SisterWorks is a non-profit social enterprise empowering migrant, asylum seeker and refugee women to become financially independent.
By providing these women, who are long-term unemployed, with the opportunity to create and sell handmade products SisterWorks is enabling them to break down cultural and language barriers, gain independence, and break cycles of disadvantage including violence and welfare.
Funds raised: $30,000
Luz pitched at TFN Melbourne and shared her story of being a migrant to Australia, and shared the difficulty she faced trying to find her voice when she was still learning English. Sisterworks were seeking funding to develop a basic skills training program for a critical sub-group of migrant women who have been in Australia for over five years, but don’t have the necessary skills to work outside of the home.
SisterWorks believes that when you empower mums, you empower families, and when that happens you empower the future of Australia. Finding a suitable job can be difficult enough without having limited English and few connections. So SisterWorks was formed to create a place for women in the same situation to come together and create their opportunities. At TFN Live they were looking for a hand up, not a hand out.
The money they received on the night went towards running a cooking program for 19 of their women entrepreneurs. They spent time with a professional chef and have developed several food products which they are now selling at select supermarkets in Melbourne.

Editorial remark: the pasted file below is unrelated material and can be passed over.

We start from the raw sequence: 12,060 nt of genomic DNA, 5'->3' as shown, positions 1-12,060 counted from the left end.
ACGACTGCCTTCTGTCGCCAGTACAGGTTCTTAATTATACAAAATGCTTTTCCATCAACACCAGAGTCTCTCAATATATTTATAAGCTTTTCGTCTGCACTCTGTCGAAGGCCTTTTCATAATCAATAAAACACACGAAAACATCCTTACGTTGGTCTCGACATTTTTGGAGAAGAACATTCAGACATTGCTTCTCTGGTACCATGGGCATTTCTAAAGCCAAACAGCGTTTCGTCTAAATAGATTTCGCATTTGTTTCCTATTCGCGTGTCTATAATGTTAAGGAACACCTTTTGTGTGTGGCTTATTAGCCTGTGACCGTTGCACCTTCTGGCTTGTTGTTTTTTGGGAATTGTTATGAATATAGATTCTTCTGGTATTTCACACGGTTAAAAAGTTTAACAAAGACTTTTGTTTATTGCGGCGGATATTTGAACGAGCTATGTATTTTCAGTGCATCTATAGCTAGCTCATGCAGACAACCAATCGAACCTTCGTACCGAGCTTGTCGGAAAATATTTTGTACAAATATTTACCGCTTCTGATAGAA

“Sanna (Iranian) came to Australia 4.5 years ago. She used to be an art teacher in her home country. She spent 1.5 years in detention centre, suffered from Strong Anxiety when released to the community. With her anxiety and fear, Sanna had trouble integrating to the community, she locked herself at home and just saw herself as supporting person for her family.
Sanna got introduced to SisterWorks by her caseworker on 13 July 2018. Despite being in a country for few years her english was very limited that a phone translation service was needed in the first encounter. With her love of Art and Cooking, Sanna joined SisterWorks Cooking training program, she completed the full training and joined the production team. She started to feel that she 'belong' to a community. She started to earn some income from her cooking. She started to look forward to monday when the cooking production takes place.
Apart from cooking, Sanna also joined craft program, involved in the making of SisterWorks Craft Label products. Sanna's proud moment (also SisterWorks' proud moment) is when after 5 months with SisterWorks, she spoke at the front of a hundred audience at SisterWorks' Fundraising Night, of her story, her experience, without hesitation, with no fear. In her speech 'SisterWorks is the first place she ever feels safe since she arrived'
Sanna is still with SisterWorks. Due to her stomach operation earlier this year, she can't join the production cooking anymore, and to keep her busy at home whilst recovering, Sanna is crocheting SisterWorks Hemp Scrubbies and clothes from home, this keeps her entertained as well as allowing her to earn some income. She's getting better and starts to join some craft activities. She's looking forward to her full recovery so she can be fully active at SisterWorks” Ifrin Fittock, General Manager